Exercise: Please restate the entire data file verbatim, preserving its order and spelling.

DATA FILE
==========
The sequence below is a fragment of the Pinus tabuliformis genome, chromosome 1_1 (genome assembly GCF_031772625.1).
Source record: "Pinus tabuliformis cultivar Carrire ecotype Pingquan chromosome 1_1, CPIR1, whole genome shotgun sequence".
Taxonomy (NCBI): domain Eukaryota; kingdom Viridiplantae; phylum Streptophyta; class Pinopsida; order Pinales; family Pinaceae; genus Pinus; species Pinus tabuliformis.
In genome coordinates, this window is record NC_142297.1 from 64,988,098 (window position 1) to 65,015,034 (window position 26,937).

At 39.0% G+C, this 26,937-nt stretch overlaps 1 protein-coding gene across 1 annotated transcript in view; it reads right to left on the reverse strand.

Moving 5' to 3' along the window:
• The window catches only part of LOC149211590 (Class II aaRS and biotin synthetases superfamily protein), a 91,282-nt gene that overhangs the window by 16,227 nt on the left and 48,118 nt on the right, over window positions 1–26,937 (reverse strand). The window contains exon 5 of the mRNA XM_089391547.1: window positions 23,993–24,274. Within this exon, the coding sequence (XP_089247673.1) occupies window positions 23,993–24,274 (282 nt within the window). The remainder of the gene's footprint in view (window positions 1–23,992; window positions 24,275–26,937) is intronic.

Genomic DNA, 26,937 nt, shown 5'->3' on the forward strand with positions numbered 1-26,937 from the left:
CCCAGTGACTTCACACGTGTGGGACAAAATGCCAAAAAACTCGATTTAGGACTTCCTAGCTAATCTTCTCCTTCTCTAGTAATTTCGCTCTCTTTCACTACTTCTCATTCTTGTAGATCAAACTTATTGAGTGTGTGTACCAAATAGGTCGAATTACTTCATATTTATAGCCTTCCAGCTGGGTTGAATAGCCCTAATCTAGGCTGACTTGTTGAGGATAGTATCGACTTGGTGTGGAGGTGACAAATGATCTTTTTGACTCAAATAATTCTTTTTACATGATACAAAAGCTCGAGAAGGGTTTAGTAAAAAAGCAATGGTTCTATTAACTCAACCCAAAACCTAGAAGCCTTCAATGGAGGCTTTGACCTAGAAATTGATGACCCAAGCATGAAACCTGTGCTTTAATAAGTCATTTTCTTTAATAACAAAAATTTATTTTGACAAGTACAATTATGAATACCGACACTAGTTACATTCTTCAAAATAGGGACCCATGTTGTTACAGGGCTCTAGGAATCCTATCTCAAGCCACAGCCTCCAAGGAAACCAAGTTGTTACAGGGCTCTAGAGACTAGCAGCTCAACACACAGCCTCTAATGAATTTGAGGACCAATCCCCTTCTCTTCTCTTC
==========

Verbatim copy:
The sequence below is a fragment of the Pinus tabuliformis genome, chromosome 1_1 (genome assembly GCF_031772625.1).
Source record: "Pinus tabuliformis cultivar Carrire ecotype Pingquan chromosome 1_1, CPIR1, whole genome shotgun sequence".
Taxonomy (NCBI): domain Eukaryota; kingdom Viridiplantae; phylum Streptophyta; class Pinopsida; order Pinales; family Pinaceae; genus Pinus; species Pinus tabuliformis.
In genome coordinates, this window is record NC_142297.1 from 64,988,098 (window position 1) to 65,015,034 (window position 26,937).

At 39.0% G+C, this 26,937-nt stretch overlaps 1 protein-coding gene across 1 annotated transcript in view; it reads right to left on the reverse strand.

Moving 5' to 3' along the window:
• The window catches only part of LOC149211590 (Class II aaRS and biotin synthetases superfamily protein), a 91,282-nt gene that overhangs the window by 16,227 nt on the left and 48,118 nt on the right, over window positions 1–26,937 (reverse strand). The window contains exon 5 of the mRNA XM_089391547.1: window positions 23,993–24,274. Within this exon, the coding sequence (XP_089247673.1) occupies window positions 23,993–24,274 (282 nt within the window). The remainder of the gene's footprint in view (window positions 1–23,992; window positions 24,275–26,937) is intronic.

Genomic DNA, 26,937 nt, shown 5'->3' on the forward strand with positions numbered 1-26,937 from the left:
CCCAGTGACTTCACACGTGTGGGACAAAATGCCAAAAAACTCGATTTAGGACTTCCTAGCTAATCTTCTCCTTCTCTAGTAATTTCGCTCTCTTTCACTACTTCTCATTCTTGTAGATCAAACTTATTGAGTGTGTGTACCAAATAGGTCGAATTACTTCATATTTATAGCCTTCCAGCTGGGTTGAATAGCCCTAATCTAGGCTGACTTGTTGAGGATAGTATCGACTTGGTGTGGAGGTGACAAATGATCTTTTTGACTCAAATAATTCTTTTTACATGATACAAAAGCTCGAGAAGGGTTTAGTAAAAAAGCAATGGTTCTATTAACTCAACCCAAAACCTAGAAGCCTTCAATGGAGGCTTTGACCTAGAAATTGATGACCCAAGCATGAAACCTGTGCTTTAATAAGTCATTTTCTTTAATAACAAAAATTTATTTTGACAAGTACAATTATGAATACCGACACTAGTTACATTCTTCAAAATAGGGACCCATGTTGTTACAGGGCTCTAGGAATCCTATCTCAAGCCACAGCCTCCAAGGAAACCAAGTTGTTACAGGGCTCTAGAGACTAGCAGCTCAACACACAGCCTCTAATGAATTTGAGGACCAATCCCCTTCTCTTCTCTTC